- Do you already know your gender pay gap? If so, how will you explain the gender pay gap in your business?
- What measures can you now take in advance of mandatory reporting to tackle any structural issues or working practices which may start to narrow the gender pay gap in your organisation? For example, it is widely understood that one of the key drivers of a widening gender pay gap is the absence of women in leadership and senior roles. If this is the key driver of a poor gender pay gap in your business, then addressing this will require time and effort such as the creation of a female talent pipeline which in turn may require businesses to critically examine their work practices.
It is therefore imperative that your current pay data is capable of analysis to support a thorough and accurate gender pay audit and that you have the capability to conduct the audit lined up in time.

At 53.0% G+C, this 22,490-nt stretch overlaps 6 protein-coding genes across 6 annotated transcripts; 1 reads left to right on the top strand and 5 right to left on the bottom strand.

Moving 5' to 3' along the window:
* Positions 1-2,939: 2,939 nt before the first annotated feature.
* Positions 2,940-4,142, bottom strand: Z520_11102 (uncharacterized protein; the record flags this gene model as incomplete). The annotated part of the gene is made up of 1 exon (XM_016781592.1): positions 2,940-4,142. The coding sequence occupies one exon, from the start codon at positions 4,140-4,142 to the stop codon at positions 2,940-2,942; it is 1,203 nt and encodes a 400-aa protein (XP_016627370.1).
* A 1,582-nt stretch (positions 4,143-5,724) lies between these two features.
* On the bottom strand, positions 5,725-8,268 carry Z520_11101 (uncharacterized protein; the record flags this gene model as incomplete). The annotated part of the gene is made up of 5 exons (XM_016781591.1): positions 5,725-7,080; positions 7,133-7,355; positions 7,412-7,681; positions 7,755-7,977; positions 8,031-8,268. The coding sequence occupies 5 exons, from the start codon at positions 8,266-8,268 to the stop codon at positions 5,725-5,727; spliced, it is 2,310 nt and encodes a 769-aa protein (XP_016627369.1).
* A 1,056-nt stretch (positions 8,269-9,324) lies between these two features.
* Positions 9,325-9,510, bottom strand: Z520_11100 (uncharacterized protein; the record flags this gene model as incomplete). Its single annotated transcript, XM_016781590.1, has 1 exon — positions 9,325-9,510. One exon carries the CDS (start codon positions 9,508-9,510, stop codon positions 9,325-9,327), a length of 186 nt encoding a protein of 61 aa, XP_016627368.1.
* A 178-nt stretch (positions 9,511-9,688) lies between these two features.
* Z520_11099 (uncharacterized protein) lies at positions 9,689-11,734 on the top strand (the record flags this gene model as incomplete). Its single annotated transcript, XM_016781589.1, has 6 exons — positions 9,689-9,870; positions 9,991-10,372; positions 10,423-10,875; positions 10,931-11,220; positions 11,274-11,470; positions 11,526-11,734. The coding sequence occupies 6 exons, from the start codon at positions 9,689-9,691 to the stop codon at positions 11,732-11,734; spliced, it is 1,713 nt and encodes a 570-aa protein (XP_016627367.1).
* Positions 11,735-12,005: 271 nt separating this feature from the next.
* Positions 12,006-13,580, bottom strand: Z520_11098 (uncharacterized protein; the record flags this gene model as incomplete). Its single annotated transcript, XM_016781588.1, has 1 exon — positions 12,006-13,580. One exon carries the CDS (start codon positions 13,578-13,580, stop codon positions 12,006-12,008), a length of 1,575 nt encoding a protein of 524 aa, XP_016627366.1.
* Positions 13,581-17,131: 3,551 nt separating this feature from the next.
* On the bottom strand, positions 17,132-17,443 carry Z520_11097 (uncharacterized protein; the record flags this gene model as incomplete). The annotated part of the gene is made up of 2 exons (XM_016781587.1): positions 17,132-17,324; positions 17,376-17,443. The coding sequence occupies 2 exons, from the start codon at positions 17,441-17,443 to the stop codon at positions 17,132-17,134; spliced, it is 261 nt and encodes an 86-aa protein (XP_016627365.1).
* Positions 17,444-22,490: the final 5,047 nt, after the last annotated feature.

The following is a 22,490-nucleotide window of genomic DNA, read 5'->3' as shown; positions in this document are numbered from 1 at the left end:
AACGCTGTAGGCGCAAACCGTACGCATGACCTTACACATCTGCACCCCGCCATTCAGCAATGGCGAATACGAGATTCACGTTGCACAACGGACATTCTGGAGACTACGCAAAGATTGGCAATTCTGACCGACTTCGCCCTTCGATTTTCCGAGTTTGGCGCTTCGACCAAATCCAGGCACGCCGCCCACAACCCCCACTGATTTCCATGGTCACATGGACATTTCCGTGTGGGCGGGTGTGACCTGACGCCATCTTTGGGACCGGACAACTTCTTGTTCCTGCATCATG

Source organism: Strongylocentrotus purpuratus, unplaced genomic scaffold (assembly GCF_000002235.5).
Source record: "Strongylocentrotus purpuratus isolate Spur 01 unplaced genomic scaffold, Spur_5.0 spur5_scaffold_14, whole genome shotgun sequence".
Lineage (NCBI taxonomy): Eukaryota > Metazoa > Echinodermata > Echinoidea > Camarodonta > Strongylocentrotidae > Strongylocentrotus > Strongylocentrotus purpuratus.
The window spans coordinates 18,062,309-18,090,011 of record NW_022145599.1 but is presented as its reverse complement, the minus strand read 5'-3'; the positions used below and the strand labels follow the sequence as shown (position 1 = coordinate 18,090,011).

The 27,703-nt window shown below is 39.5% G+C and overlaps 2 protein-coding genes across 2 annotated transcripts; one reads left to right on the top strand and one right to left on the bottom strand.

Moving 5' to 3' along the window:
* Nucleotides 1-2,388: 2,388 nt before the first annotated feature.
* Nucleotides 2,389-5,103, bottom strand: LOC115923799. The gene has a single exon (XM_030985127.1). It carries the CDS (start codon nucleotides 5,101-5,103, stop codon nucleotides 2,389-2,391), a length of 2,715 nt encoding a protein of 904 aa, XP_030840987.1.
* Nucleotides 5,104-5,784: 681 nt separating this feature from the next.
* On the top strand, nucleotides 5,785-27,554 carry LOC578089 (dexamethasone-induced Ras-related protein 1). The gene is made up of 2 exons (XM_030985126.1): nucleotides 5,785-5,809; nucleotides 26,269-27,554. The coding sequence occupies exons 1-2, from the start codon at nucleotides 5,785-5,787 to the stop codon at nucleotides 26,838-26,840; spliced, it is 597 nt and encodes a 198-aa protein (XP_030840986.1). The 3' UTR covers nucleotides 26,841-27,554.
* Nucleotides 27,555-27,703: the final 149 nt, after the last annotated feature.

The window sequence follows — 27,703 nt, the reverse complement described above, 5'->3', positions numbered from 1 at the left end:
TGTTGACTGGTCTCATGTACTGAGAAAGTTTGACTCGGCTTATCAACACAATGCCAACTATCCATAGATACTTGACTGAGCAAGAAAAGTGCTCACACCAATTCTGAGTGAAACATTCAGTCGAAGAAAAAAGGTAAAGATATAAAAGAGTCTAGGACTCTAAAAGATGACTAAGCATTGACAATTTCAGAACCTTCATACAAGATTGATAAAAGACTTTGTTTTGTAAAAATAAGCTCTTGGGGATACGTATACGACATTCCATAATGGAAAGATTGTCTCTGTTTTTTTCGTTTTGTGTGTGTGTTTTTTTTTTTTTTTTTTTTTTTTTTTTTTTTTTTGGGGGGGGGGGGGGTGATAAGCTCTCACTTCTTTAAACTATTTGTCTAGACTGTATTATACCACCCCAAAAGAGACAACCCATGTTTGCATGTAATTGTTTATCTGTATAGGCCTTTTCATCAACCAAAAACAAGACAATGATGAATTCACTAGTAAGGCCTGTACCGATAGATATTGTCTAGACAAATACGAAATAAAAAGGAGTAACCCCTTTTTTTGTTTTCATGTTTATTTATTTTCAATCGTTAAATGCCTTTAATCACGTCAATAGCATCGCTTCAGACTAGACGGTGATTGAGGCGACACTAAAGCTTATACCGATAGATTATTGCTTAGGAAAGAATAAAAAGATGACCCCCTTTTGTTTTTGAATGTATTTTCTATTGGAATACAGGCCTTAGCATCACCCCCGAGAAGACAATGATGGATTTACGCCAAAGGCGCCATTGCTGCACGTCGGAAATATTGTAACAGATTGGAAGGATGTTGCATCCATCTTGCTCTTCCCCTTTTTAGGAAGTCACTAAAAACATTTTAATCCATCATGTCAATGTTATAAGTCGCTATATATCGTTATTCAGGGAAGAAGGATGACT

It Sounds like a Big task. So how Much Time do I Have?
We do not know yet when the Bill will become law but it is very likely to be this year. Audit reference periods were set at one year in the UK but Irish employers have been given more time under this Bill. Businesses employing more than 250 employees will have two years from the date the Regulations commence to report on and explain their gender pay gap. This is the timetable at the moment assuming the law commences in Q4 2019:
|Number of Employees||When will it Apply to you?||Likely Date for Reporting|
|250+||As soon as the regulations commence, mandatory reporting will be required 24 months later||Q4 2021|
|50 - 150||36 months after the law commences||Q4 2022|
Below 50 employees
What do I Need to do with my Pay Data?